Speakers will include:

  • Alia Al-Khatib, law fellow, Southern Poverty Law Center
  • Richard Hynes, John Allan Love Professor of Law, University of Virginia
  • Jamila Jefferson-Jones, associate professor of law, University of Missouri-Kansas City School of Law
  • Jayesh Rathod, professor of law, American University Washington College of Law
  • Bertrall Ross, professor of law, Berkeley Law
  • Matthew Shaw, assistant professor of law, assistant professor of education, Vanderbilt University
  • Yolanda Vazquez, associate professor of law, University of Cincinnati College of Law
  • Lua Yuille, associate professor of law, KU

Scholarship associated with the symposium will be published in a spring 2017 issue of the Kansas Law Review. For more information, contact Symposium Editor Meghan Harper at kulawrevsymposium@gmail.com.

KU Law a partner in grant to establish intelligence, national security curriculum

Wednesday, October 11, 2017

LAWRENCE — The University of Kansas has received a grant to develop an intelligence and national security curriculum to provide students with the capabilities crucial to the national security interest of the United States.

KU has partnered with Dodge City Community College, Donnelly College and Seward County Community College to form the Kansas Consortium for Intelligence and Security Studies, which is the recipient of a $1.5 million Defense Intelligence Agency grant.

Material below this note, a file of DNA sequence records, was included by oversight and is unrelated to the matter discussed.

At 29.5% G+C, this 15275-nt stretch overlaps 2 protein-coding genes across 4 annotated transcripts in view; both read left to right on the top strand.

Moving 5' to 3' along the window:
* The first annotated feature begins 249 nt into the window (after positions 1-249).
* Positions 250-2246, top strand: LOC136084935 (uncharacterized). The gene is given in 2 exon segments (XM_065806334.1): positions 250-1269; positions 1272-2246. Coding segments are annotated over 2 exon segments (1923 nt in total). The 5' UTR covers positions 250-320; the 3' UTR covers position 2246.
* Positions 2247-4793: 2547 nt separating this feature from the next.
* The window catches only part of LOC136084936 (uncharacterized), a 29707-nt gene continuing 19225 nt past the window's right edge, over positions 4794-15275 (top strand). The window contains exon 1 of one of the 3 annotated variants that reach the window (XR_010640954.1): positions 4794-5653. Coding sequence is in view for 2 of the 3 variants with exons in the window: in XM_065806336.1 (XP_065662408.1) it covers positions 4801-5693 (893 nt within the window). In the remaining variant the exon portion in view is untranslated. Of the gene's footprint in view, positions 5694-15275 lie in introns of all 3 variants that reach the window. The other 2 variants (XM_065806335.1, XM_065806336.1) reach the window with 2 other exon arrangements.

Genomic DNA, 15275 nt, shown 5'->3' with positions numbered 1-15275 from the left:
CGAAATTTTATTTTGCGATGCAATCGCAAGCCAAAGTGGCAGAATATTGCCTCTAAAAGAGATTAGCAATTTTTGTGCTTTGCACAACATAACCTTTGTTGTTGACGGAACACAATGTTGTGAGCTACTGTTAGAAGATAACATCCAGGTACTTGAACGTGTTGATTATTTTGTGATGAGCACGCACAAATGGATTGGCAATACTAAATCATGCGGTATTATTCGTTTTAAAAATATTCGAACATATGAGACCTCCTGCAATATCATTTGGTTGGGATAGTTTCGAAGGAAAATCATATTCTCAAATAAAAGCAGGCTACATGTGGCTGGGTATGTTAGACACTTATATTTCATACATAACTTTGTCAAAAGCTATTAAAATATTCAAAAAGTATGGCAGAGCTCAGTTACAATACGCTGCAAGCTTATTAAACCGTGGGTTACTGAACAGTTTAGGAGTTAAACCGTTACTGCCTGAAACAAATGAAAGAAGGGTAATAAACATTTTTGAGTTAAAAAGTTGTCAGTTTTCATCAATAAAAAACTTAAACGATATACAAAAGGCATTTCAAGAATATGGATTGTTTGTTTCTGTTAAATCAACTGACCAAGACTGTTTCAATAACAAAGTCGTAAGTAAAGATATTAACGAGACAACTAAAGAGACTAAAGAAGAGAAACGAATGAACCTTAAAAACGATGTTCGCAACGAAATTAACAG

The grant is made possible through the DIA’s Intelligence Community Centers for Academic Excellence (IC CAE) program, which was established in 2005 to support the need for qualified intelligence professionals to carry out the United States’ national security initiatives. Through the program, a select group of about 40 institutions across the nation is educating students to better understand the intelligence community and its role in securing the nation. By instituting intelligence-focused curricula, supporting cultural immersion, and advancing critical skills education, IC CAE schools are considered by the intelligence community to be important partners in meeting the nation’s need for multi-disciplinary job applicants.

KU’s investigating team includes Paul Atchley, associate dean in the College of Liberal Arts & Sciences; Mike Hoeflich, John H. & John M. Kane Distinguished Professor of Law; Carl Taylor, director of security, and Mike Denning, director of graduate military studies.

“This grant will allow KU and our partner schools to assist in building a culturally and ethnically diverse intelligence community, which contributes to our nation’s security,” said Atchley, the principal investigator for the award. “In turn, KU benefits from having greater understanding of how the intelligence community works and assisting our students in finding meaningful internships and jobs. This was a competitive grant process, and it speaks well of KU’s capabilities that the Defense Intelligence Agency selected us to be part of this program.”

The five-year grant includes funding for minority student scholarships, faculty research grants and curriculum development.